A re-post by Moms Advocating Sustainability:

In my house growing up, Thanksgiving centered on football and a huge family meal of turkey, mashed potatoes, green beans, pumpkin pie, and of course, the cranberry sauce that retained the shape of the can.  It’s easy to forget that historically, Thanksgiving began as a tradition of celebrating the harvest of the year.  It’s a time to recognize the contributions and sacrifices the Native Americans made in feeding the Pilgrims through the winter and teaching them how to grow their food.

As busy moms, it’s tempting these days to rely on the convenience of canned food to help us with preparing our Thanksgiving meal.  However, the chemical Bisphenol A (BPA) is in a variety of food packaging, including the epoxy resin lining in 92% of the canned food on the store shelves.   BPA is an endocrine disruptor, a class of synthetic chemicals that mimic or disturb hormones, including testosterone and thyroid hormones.  BPA is linked to cancer, early puberty, reproductive problems and a number of other serious diseases and health problems.

Last year, our friends at the Breast Cancer Fund conducted a study of BPA in popular Thanksgiving canned foods and found that for half of the products tested, a single 120-gram serving of the food contained enough BPA to show adverse health impacts in lab studies.  The BPA in cans leaches onto the food contained inside.  Therefore, when we use canned pumpkin, green beans, corn and other canned foods in our Thanksgiving recipes, there is a strong chance we are serving BPA with our meal too.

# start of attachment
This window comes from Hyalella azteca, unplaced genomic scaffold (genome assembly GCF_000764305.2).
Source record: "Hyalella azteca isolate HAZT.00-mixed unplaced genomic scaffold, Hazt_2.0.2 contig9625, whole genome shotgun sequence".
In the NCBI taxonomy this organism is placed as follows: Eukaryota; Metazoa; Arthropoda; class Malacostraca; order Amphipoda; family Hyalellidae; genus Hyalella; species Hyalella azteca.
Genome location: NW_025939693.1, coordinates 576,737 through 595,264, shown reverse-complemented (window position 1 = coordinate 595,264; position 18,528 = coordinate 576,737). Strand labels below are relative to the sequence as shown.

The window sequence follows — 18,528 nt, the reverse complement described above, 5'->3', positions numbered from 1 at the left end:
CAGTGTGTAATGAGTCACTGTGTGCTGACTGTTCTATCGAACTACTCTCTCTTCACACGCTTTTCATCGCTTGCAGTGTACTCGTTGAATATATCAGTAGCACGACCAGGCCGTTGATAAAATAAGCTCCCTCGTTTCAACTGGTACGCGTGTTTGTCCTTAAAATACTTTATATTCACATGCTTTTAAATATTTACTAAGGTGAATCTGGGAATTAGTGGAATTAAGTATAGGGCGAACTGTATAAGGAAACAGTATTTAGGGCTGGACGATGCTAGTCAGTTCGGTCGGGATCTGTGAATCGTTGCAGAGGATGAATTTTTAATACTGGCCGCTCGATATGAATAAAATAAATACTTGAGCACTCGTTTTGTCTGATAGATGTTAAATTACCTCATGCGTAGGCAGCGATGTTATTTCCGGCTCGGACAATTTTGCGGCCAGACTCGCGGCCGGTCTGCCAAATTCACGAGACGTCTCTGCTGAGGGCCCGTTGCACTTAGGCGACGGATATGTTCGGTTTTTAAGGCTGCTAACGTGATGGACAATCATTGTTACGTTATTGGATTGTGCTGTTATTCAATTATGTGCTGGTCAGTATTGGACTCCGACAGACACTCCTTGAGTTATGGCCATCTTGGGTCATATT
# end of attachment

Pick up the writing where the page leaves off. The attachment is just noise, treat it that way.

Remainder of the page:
As an alternative, choose fresh or frozen produce first, and buy processed food in brick cartons, pouches or glass.  This goes for beverages too- glass bottles are the ideal alternative for soda, beer and other canned drinks when available.   The Silent Spring Institute and the Breast Cancer Fund found in a 2011 study that families eating a fresh food diet for three days reduced their BPA levels by an average of 60%, and the number went up to 75% for those with the greatest exposure levels.  We too can drastically reduce our BPA exposure by avoiding BPA-laden food packaging.  Check out this great recipe guide for a No-Can Thanksgiving.  Please share your favorite BPA-free recipes with us in the comments.

Have a happy and BPA-free Thanksgiving!

Stacy Weinberg Diève is a member of the MOMS Advocating Sustainability steering committee. Stacy is an international law attorney, with comprehensive experience on environmental matters. She is also the co-founder of Rooted Health, an herbalism and environmental health consulting practice founded on the principal that our health and wellness is interconnected with our diet, lifestyle, product choices, food sources and the environment (www.rootedhealth.com).

Source: Have a BPA-Free Thanksgiving: Kick the Can.